“The party secretary and mayor of Cai township in the northeast of Pudong stepped down … they earned 20 to 30 million yuan out of just a few days [of lockdown],” he said.

A man looks outside from his window during a COVID-19 lockdown in Shanghai's Jing'an district, April 12, 2022. Credit: AFP
A man looks outside from his window during a COVID-19 lockdown in Shanghai’s Jing’an district, April 12, 2022. Credit: AFP

‘No different than a lockdown’

While authorities announced on Monday that residents of thousands of residential communities would be allowed to move around in a limited manner for the first time in weeks, a resident surnamed Chen said this didn’t appear to have been implemented on the ground.

“It just allowed people to move around within their compound, not to go out,” he said. “It’s no different than a lockdown.”

Meanwhile, seriously ill patients across the city remain locked out of life-saving medical care by COVID-19 restrictions and ward closures that are being blamed in part on the diversion of the city’s healthcare personnel to compulsory mass testing programs.

Economist Lang Xianping posted on Weibo that his mother had died of kidney failure after multiple PCR tests had failed to yield results soon enough to get her admitted to hospitals in the city.

“I was in shock,” Lang wrote. “My mom left me forever after waiting at the door of the ER for four hours.”

He said he had been unable to see her one last time. “This tragedy could have been avoided,” Lang wrote.

‘Little better than a slum’

Tensions were running high in locked-down communities, with people shouting out of windows that they were “going crazy” or “dying” or “need supplies.”

Several videos circulating online showed authorities unable to respond to the explosion of numbers in need of quarantine beds, with 6-12 people to a room in hastily built field hospitals.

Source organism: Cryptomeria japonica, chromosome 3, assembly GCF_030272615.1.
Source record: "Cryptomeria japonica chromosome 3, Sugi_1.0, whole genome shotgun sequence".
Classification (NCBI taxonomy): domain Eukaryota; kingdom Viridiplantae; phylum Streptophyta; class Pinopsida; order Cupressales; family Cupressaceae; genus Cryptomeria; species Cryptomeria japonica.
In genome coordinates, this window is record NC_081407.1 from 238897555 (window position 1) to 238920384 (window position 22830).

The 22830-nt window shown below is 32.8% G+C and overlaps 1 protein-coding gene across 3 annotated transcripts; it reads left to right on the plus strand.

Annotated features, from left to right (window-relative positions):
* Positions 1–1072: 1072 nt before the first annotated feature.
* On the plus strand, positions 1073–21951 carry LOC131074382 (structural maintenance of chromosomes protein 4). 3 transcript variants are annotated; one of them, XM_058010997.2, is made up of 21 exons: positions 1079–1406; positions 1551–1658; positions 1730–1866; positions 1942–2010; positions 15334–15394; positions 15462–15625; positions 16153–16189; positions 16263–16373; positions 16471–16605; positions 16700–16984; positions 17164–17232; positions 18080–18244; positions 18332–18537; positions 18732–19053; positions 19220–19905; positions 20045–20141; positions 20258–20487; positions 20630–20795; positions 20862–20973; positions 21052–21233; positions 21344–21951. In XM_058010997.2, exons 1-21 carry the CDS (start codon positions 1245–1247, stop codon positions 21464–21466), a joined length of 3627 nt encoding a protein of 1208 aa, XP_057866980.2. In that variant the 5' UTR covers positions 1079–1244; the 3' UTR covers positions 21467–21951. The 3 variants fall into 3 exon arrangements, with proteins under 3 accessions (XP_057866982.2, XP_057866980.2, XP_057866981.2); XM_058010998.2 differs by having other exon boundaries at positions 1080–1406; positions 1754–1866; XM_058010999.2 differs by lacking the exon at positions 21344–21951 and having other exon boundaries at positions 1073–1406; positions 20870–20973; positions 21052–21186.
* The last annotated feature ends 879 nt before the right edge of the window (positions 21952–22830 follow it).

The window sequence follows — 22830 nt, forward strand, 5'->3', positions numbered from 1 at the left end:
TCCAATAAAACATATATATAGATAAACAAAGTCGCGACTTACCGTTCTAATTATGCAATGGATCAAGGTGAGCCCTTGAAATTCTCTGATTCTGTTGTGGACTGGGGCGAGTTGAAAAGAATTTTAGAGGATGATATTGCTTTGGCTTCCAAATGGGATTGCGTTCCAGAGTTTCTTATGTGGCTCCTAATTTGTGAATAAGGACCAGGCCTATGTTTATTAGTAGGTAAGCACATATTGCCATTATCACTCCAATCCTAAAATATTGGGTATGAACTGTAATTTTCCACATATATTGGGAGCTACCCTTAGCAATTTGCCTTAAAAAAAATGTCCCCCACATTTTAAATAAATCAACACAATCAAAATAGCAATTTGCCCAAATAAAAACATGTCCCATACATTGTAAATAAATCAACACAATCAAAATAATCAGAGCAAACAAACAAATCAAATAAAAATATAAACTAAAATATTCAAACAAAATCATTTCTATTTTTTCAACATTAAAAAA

In one, the person shooting the scene says the facility is “half-finished” and that everyone had to go and fight for their own bedding.

“It’s little better than a slum,” the person says.

Another video, titled “one person, one box”, showed confirmed COVID-19 patients sleeping in rows of long cardboard boxes alongside their personal belongings.

Li Zhenghong, president of the Shanghai Taiwan Business Association, said member companies are having trouble sourcing supplies of coal, gas, water, electricity and food to take care of their employees.

“Logistics is a bigger problem,” Li told RFA.

Taiwan epidemiologist Ho Mei-hsiang said the lockdown would have to lift eventually, which would give rise to a larger wave of infections.

“Even if they’re successful [in getting to zero] after 20 or 28 days, the question is what happens next?” Ho said. “There is still a bunch of virus circulating outside [Shanghai]. The next time the virus comes in, will they lock down again?”

“As long as the virus exists in the world, completing the first three doses of vaccine should be the top priority, not lockdowns,” Ho said.

Translated and edited by Luisetta Mudie.